Date 11.11.23 - 04.02.24
Venue KUB Billboards, Kunsthaus Bregenz, Austria
Text Thomas D. Trummer
All images Courtesy by the artist and Kunsthaus Bregenz.
On view on the ground floor is a video. It shows liquified bronze in the process of hardening. The film is projected on a large-scale on the concrete wall of Kunsthaus Bregenz. Light circles around the form. It is an encounter of materials—a visual, tactile, sound, and spatial experience.
Solange Pessoa is from Minas Gerais in Brazil. She is interested in substances, simplicity, and the impact of things that for her relate to the history of the Earth and humanity. The artist draws attention to processes—states and change—and gives meaning to material energies. Her gaze testifies to attentiveness, sensitivity, and patience. The melting and hardening of the bronze becomes as significant a theme as the resulting sculpture.
On the first floor are burlap sacks that have been sewn together and suspended from the ceiling like towering walls. The sacks are filled with soil, some display discoloration. Plants, bones fragments, and dried blossoms can be seen. A few of the sacks contain sheets of paper with texts, historical depictions, and photographs. “It is a kind of great universal archive, diverse and infinite, which houses thick materialities (physical and symbolic) in a relationship between nature and culture,” Pessoa remarks in conversation. The papers display excerpts of historical reports about the Portuguese colony of Brazil and its relationship to Austria since the early nineteenth century. After the Vienna Congress, Habsburg Archduchess Leopoldine married Crown Prince Pedro I from the Portuguese royal house of Braganza. Following their marriage, in 1817, an Austrian expedition to Brazil was launched: zoologists, botanists, and minerologists—searching for natural resources—set out for Brazil, accompanied by the painter Thomas Ender. They reached the country during a politically turbulent period. Dom Pedro broke away from Portugal and had himself crowned emperor of Brazil in 1822. Ender’s pictures reflect the then typical exoticizing view of Brazil’s foreign culture; the archduchess also painted landscapes and depictions of people. Because of social and economic problems, numerous Austrians emigrated to Brazil in the late nineteenth and early twentieth centuries. A few surviving photographs show impoverished Voralberg families who set out to try their luck in Brazil.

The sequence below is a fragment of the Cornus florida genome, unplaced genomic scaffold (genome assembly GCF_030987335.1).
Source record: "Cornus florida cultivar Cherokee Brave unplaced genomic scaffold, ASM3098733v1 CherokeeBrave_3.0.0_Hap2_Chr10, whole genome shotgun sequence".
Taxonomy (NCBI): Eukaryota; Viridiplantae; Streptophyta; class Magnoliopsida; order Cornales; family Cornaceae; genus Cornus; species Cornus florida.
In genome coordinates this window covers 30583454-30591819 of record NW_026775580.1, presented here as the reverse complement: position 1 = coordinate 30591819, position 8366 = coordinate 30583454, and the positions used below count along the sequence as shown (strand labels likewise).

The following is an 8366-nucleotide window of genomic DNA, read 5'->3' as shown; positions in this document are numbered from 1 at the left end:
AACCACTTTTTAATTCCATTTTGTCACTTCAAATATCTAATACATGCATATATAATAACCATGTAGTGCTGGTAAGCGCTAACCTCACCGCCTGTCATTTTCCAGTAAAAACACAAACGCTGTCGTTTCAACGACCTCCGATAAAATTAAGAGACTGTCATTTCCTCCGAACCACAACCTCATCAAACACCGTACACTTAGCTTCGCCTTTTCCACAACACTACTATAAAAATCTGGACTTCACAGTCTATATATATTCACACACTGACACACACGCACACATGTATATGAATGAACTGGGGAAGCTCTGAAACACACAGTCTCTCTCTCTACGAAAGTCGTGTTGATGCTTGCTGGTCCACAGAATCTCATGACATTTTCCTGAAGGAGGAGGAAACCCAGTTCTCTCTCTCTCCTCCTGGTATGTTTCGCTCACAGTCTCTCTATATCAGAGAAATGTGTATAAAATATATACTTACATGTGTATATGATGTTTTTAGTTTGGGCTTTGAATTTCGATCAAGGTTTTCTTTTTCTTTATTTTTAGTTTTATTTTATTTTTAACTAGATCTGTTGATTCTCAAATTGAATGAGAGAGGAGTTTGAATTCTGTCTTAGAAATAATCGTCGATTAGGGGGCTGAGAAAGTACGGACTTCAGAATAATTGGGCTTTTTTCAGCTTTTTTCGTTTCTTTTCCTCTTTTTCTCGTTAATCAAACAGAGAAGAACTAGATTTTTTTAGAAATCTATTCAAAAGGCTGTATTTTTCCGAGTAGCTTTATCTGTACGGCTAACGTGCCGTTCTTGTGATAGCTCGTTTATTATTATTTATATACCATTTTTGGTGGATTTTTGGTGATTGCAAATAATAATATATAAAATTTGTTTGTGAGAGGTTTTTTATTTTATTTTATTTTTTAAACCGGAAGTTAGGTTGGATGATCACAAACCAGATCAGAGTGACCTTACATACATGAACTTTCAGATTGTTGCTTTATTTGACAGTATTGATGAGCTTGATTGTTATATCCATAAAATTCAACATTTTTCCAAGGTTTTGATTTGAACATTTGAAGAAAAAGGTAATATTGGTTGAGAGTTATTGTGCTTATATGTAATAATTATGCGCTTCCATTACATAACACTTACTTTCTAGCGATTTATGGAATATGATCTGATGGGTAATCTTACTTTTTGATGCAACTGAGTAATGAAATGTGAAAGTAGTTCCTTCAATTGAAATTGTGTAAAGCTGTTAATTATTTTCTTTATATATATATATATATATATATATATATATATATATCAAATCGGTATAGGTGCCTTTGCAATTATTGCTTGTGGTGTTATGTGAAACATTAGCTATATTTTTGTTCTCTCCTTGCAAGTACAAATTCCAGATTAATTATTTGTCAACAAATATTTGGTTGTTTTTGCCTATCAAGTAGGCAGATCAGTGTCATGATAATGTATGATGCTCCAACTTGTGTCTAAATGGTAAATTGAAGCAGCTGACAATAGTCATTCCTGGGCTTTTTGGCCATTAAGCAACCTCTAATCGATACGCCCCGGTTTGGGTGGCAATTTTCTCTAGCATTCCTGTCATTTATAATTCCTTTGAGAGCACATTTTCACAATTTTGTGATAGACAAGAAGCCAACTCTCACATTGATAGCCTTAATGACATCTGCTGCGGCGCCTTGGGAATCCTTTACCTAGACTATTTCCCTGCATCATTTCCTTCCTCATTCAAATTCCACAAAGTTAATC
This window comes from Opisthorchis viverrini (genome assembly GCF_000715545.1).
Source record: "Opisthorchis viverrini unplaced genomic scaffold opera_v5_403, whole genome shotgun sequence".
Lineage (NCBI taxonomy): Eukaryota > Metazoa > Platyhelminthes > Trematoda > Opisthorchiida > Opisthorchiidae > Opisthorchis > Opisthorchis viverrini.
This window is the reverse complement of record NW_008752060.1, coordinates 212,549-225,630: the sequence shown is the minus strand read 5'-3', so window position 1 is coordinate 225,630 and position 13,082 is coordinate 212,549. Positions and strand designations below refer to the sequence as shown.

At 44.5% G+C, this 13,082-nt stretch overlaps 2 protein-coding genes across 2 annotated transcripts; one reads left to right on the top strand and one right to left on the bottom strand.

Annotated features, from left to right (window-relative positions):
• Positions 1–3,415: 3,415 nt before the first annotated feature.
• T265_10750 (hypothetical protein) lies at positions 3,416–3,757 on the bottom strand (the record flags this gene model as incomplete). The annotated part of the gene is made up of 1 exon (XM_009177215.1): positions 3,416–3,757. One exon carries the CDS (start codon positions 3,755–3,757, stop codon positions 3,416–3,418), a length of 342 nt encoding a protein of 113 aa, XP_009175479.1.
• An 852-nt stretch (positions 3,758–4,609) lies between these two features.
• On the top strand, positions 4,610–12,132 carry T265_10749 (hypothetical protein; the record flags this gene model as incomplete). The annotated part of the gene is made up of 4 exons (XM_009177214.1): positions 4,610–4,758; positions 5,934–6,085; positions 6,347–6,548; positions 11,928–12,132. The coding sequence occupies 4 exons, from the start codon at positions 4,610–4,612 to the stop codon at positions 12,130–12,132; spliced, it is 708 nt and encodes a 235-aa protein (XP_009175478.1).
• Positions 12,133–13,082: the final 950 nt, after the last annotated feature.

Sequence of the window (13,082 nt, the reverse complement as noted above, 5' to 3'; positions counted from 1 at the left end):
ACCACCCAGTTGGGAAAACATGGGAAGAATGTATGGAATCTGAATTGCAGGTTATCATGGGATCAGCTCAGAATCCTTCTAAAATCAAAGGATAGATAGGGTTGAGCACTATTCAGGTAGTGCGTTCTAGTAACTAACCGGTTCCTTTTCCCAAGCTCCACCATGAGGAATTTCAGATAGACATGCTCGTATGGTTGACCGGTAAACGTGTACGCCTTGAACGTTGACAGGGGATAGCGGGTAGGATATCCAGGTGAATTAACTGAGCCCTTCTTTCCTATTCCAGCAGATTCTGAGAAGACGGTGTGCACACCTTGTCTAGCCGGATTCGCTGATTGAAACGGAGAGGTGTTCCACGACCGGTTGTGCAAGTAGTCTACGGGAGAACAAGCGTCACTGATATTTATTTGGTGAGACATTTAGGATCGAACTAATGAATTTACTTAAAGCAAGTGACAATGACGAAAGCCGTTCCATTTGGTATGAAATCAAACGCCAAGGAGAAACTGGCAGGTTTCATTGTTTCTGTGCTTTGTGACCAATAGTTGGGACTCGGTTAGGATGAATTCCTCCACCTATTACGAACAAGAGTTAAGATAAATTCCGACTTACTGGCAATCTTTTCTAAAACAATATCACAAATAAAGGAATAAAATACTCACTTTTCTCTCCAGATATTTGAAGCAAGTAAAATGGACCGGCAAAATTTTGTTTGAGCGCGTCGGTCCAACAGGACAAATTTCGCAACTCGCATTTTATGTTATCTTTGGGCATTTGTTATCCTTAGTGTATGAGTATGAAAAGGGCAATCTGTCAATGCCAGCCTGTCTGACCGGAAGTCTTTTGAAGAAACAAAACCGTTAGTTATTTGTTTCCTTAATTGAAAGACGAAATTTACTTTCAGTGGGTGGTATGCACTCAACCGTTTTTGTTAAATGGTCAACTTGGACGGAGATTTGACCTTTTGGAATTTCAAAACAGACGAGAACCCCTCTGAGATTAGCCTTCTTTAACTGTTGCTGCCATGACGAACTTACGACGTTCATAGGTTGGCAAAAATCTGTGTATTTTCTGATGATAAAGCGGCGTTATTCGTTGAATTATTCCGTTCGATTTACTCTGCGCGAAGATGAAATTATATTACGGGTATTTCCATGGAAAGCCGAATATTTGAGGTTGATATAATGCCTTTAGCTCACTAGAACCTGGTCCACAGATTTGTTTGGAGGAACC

Many of Pessoa’s works have a connection with Arte Povera and integrate organic materials and found objects. Moreover, the filled jute sacks also establish a connection to the architecture of her homeland—the Brazilian Baroque, which experienced its heyday during the colonial period. Pessoa repeatedly makes reference to the soft, white soapstone used in the building of churches of the time and by Aleijadinho, the most important architect and sculptor of Brazilian Baroque art. For the most recent Venice Biennale, Pessoa set pieces of carved soapstone in a meadow between the buildings of the Arsenale. Rainwater, leaves, and moss collected in their hollows.
Displayed on the second floor are bronze sculptures. They hang relief-like on the walls or stand freely in the space without a base. The lumpy, metallic pieces are reminiscent of amorphous found objects, meteorites, or thickened formations of lava. Some are decorated with feathers, skins, hair, wool, or grass. Pessoa has been working on this installation titled Ó Ó Ó Ó since 2012. At Kunsthaus Bregenz it is being exhibited for the first time in completed form. “I can see,” Pessoa explains in conversation with Liz Munsell, “that there is a sort of return to the amorphous in my work, to the gravity of oneiric material elements and to a primitive imaginary nature, via its approaches to animism, cosmogonies, temporal textures, and psychic energy links.”
On the top floor an expansive sculpture made of feathers titled Miracéus hangs in the center of the room under the bright ceiling. The feathers come from various birds, were collected over the years, and joined together into a dense carpet. The central part of the installation is a kind of “penetrable” (tunnel) for looking at what is above, in the dark. Presented on the walls are oil paintings showing organic forms in simple abstractions—thick strokes in black on a matte-colored ground. They recall imprints, prehistorical symbols, or magic signs. “I think,” says the artist, “Miracéus is something close to devotional sculptures, with a cult, mythical, and ritualistic dimension.”